The number of sexual assaults reported by cadets and midshipmen at the country’s military academies has risen sharply during the last school year after personal classes were allowed to resume.
During the 2020-2021 school year, the Department of Defense received 161 reports of sexual assault involving cadets and navigators identified as both victims and alleged perpetrators. According to reports, the total number of reports increased by 32 compared to the previous year The PentagonOffice of Sexual Harassment Prevention and Response.
While Department of Defense officials said the reasons for the increase in reporting were “unclear,” the COVID-19 pandemic forced leaders of West Point, the U.S. Navy and the U.S. Air Force to suspend personal training in mid-March 2020 for the rest of the semester and begin online distance learning.
“Academies must provide cadets and midshipmen with an educational experience free of sexual harassment and harassment and continue to develop future leaders who will provide a climate of dignity, respect and inclusion,” said Elizabeth Foster, Executive Director. The PentagonThis was announced on Thursday at a briefing on the annual assessment by the Office of Sustainability.
During the 2020-2021 school year, the number of complaints of sexual harassment also more than doubled – 30 reports compared to 12 in the previous year, according to authorities. Of the 161 attacks, Colorado Air Force Academy cadets reported 52 attacks, compared with 46 at West Point in New York and 33 at the U.S. Naval Academy in Maryland, according to the Associated Press.
The report notes that so-called “influencers” can have an insight into how their fellow cadets and midshipmen cope with sexual violence and harassment. Investigators noted that they help others on their campuses on a daily basis.
“But some are still reluctant to act and intervene,” said Nate Galbrith, acting director of the Office of Sexual Harassment and Response at the Department of Defense. “We need to do more to ensure that our future leaders have the resources and information to step up and take action for positive change.”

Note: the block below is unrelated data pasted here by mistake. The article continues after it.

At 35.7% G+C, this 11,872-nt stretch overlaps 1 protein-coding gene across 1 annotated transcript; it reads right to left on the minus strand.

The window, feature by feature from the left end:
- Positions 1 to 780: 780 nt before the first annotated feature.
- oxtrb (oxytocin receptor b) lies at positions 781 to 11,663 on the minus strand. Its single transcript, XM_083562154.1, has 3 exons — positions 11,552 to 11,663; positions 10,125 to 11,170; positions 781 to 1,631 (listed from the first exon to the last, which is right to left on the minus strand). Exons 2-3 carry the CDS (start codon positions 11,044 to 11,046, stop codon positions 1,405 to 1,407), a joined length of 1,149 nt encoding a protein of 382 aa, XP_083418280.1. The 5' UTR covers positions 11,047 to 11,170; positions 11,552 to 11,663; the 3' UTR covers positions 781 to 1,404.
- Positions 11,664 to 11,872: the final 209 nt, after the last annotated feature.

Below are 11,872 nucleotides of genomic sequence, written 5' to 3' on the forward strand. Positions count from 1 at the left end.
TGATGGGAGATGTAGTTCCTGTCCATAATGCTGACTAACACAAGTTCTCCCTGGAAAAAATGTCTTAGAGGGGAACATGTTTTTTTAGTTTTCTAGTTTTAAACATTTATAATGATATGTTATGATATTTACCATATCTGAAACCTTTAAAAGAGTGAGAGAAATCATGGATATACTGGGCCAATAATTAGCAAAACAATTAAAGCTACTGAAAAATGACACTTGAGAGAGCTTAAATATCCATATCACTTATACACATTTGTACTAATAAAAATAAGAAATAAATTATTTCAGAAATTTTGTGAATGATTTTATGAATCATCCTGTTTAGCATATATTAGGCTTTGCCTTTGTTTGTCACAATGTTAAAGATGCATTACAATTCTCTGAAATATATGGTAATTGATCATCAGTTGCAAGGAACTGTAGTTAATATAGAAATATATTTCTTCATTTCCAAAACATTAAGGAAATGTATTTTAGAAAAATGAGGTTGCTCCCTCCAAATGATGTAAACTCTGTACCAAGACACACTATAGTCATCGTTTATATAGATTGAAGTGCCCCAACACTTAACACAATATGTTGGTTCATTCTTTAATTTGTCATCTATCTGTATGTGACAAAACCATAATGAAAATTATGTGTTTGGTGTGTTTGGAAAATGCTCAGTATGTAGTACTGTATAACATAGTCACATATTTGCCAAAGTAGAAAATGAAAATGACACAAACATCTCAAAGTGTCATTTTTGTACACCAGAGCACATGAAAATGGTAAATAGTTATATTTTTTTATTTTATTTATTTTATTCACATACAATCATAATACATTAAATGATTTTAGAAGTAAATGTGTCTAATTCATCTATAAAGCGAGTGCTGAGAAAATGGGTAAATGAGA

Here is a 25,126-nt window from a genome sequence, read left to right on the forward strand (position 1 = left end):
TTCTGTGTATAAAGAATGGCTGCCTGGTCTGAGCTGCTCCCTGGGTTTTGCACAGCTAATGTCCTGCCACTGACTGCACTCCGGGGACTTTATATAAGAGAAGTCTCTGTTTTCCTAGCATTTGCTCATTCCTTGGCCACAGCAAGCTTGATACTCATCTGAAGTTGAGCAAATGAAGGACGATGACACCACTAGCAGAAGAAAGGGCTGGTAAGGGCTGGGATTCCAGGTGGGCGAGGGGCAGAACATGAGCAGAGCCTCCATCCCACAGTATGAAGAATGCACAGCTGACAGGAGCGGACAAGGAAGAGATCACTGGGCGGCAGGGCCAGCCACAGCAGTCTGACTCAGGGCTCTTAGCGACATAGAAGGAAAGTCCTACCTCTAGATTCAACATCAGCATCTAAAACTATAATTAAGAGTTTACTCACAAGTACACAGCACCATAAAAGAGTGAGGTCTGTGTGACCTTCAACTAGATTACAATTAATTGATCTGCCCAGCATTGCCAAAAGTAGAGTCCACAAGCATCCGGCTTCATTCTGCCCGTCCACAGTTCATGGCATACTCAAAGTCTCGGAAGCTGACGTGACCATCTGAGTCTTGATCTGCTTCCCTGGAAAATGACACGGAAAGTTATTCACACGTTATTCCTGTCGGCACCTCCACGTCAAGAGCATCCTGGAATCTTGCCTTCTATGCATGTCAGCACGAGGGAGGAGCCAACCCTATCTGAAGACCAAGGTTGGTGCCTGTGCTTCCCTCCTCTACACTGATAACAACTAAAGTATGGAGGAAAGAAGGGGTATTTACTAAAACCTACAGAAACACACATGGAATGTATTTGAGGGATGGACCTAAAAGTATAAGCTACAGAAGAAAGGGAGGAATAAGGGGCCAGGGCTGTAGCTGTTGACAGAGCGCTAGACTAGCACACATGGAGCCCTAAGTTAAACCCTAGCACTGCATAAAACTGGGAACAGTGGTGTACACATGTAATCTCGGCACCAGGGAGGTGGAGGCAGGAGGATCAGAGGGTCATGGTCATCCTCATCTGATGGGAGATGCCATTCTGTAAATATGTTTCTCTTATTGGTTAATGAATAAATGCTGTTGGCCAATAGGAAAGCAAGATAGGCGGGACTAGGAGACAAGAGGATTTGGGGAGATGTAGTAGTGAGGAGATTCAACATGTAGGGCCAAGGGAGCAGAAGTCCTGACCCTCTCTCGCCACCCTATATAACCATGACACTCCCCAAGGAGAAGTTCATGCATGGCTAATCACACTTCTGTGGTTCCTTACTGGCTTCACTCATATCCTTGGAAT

While cadets and midshipmen tend to support “norms aimed at countering sexist comments and preventing hostile language on social media, they are less likely to support healthier choices that involve alcohol or prosecuting other students by academy rules,” they said. representatives of the Ministry of Defense.
“Academies should provide students with the information and skills needed for these important but poorly supported expectations,” The Pentagon This is stated in a statement by officials.
Preventing sexual violence remains a top priority The Pentagonsaid Mrs. Foster.
“While we continue our efforts to stop such behavior in our academies, we urge survivors to speak out and make reports so we can link them to rehabilitation and relief efforts to bring offenders to justice.” she said.
The new figures come as Defense Minister Lloyd Austin and The Pentagon Leaders are fighting to curb sexual assault on all military personnel, amid escalating criticism from Capitol Hill that the military is not doing enough to prevent abuse or punish violators.